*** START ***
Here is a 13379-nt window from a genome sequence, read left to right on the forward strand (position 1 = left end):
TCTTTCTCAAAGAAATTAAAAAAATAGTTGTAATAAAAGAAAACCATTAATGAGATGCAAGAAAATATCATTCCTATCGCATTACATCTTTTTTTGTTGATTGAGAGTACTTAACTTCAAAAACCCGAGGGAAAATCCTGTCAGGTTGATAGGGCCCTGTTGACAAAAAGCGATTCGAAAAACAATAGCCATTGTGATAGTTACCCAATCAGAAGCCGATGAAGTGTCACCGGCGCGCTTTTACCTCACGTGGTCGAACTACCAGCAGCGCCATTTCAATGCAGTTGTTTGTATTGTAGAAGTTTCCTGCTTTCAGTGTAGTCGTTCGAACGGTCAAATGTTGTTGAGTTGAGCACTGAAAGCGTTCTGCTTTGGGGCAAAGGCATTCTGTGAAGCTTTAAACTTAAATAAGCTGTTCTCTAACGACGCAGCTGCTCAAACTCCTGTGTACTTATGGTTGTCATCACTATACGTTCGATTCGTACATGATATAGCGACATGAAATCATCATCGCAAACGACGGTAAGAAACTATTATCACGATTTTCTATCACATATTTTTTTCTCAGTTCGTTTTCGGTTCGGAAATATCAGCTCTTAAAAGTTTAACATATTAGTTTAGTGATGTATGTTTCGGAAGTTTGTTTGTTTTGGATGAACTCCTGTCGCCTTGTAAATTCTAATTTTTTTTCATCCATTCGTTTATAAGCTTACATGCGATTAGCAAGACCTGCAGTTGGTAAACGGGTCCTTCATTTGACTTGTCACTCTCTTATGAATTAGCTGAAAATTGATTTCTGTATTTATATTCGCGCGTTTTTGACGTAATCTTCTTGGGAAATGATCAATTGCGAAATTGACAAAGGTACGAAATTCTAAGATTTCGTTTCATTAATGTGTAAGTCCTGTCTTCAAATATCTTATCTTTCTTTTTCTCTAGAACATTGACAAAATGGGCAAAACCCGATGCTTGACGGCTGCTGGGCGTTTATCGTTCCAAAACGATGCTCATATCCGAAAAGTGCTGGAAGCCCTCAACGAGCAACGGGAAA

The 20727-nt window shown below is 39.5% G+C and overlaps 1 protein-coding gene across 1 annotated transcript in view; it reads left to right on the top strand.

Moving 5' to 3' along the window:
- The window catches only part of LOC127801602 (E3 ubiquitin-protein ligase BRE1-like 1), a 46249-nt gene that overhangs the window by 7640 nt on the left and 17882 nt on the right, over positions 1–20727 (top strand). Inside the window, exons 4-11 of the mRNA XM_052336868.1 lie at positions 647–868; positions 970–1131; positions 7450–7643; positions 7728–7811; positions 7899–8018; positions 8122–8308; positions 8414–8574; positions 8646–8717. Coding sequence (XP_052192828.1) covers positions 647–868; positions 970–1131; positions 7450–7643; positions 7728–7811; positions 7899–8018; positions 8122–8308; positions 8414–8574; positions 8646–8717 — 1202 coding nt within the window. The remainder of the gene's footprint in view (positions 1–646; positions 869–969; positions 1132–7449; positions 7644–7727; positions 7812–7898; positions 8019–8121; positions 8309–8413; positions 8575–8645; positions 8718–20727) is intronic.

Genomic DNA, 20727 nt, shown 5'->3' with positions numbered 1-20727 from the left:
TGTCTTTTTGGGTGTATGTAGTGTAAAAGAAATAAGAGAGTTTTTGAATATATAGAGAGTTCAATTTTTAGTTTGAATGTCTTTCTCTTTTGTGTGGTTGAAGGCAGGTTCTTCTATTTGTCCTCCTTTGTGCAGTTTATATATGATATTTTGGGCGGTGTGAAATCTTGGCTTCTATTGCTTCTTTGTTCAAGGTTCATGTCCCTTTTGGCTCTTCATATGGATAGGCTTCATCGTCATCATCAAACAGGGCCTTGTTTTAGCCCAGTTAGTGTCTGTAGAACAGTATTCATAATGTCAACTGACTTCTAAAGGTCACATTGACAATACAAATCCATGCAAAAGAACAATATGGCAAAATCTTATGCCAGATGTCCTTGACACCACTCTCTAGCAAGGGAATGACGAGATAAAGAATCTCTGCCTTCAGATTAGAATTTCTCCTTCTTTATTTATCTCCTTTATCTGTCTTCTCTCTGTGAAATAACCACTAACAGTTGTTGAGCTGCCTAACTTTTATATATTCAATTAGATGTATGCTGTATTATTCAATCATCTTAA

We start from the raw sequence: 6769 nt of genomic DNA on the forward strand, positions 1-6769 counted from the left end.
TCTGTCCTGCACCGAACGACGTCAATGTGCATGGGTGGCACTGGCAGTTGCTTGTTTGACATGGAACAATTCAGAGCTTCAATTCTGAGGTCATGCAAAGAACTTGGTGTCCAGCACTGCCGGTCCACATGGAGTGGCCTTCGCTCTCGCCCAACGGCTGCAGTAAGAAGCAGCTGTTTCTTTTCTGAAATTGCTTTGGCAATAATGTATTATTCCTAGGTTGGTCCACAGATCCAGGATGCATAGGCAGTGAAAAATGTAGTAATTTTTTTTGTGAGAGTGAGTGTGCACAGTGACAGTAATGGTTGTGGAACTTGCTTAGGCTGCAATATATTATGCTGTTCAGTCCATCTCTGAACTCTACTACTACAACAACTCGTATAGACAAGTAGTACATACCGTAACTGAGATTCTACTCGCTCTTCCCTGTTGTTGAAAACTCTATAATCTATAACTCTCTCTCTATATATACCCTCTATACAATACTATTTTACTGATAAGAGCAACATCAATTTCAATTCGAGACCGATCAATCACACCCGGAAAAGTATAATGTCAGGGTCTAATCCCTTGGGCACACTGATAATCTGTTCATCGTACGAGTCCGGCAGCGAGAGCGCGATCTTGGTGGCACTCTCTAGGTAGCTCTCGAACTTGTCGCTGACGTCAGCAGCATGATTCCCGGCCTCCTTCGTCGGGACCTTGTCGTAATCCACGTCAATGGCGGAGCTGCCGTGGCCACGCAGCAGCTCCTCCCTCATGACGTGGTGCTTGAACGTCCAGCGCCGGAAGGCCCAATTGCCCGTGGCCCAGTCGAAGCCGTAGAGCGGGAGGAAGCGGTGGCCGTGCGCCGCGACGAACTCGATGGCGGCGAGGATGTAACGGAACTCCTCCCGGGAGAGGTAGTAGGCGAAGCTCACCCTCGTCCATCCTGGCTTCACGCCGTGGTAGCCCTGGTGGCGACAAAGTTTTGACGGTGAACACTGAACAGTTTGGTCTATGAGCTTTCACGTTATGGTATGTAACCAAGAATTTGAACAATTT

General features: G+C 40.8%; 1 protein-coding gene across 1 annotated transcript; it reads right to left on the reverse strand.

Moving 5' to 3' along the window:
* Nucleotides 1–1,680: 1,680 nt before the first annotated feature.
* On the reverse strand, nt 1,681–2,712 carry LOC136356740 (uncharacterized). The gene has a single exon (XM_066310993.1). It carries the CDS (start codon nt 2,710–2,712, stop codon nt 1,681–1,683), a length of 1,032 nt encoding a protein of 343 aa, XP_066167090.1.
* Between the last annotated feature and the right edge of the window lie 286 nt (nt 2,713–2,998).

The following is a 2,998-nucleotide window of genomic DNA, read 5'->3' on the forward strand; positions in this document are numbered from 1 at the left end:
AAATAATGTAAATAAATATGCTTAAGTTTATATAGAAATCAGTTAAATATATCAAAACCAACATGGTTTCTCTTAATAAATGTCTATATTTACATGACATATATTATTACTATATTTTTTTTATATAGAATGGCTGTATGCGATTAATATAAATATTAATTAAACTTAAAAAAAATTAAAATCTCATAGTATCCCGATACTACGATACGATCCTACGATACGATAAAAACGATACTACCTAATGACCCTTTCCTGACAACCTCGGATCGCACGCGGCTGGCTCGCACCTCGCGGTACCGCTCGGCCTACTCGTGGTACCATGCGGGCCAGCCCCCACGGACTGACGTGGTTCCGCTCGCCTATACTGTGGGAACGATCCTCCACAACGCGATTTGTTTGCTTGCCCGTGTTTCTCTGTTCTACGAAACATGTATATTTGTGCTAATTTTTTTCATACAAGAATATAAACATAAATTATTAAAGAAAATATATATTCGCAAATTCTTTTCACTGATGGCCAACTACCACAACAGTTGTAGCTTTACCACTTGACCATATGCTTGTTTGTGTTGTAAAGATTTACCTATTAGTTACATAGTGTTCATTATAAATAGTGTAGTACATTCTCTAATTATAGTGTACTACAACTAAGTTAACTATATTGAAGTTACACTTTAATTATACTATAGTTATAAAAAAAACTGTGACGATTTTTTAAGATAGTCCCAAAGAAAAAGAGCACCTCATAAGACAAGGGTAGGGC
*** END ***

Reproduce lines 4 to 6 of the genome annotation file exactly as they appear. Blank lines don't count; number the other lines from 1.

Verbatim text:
Moving 5' to 3' along the window:
- The window catches only part of LOC127801602 (E3 ubiquitin-protein ligase BRE1-like 1), a 46249-nt gene that overhangs the window by 7640 nt on the left and 17882 nt on the right, over positions 1–20727 (top strand). Inside the window, exons 4-11 of the mRNA XM_052336868.1 lie at positions 647–868; positions 970–1131; positions 7450–7643; positions 7728–7811; positions 7899–8018; positions 8122–8308; positions 8414–8574; positions 8646–8717. Coding sequence (XP_052192828.1) covers positions 647–868; positions 970–1131; positions 7450–7643; positions 7728–7811; positions 7899–8018; positions 8122–8308; positions 8414–8574; positions 8646–8717 — 1202 coding nt within the window. The remainder of the gene's footprint in view (positions 1–646; positions 869–969; positions 1132–7449; positions 7644–7727; positions 7812–7898; positions 8019–8121; positions 8309–8413; positions 8575–8645; positions 8718–20727) is intronic.

Genomic DNA, 20727 nt, shown 5'->3' with positions numbered 1-20727 from the left: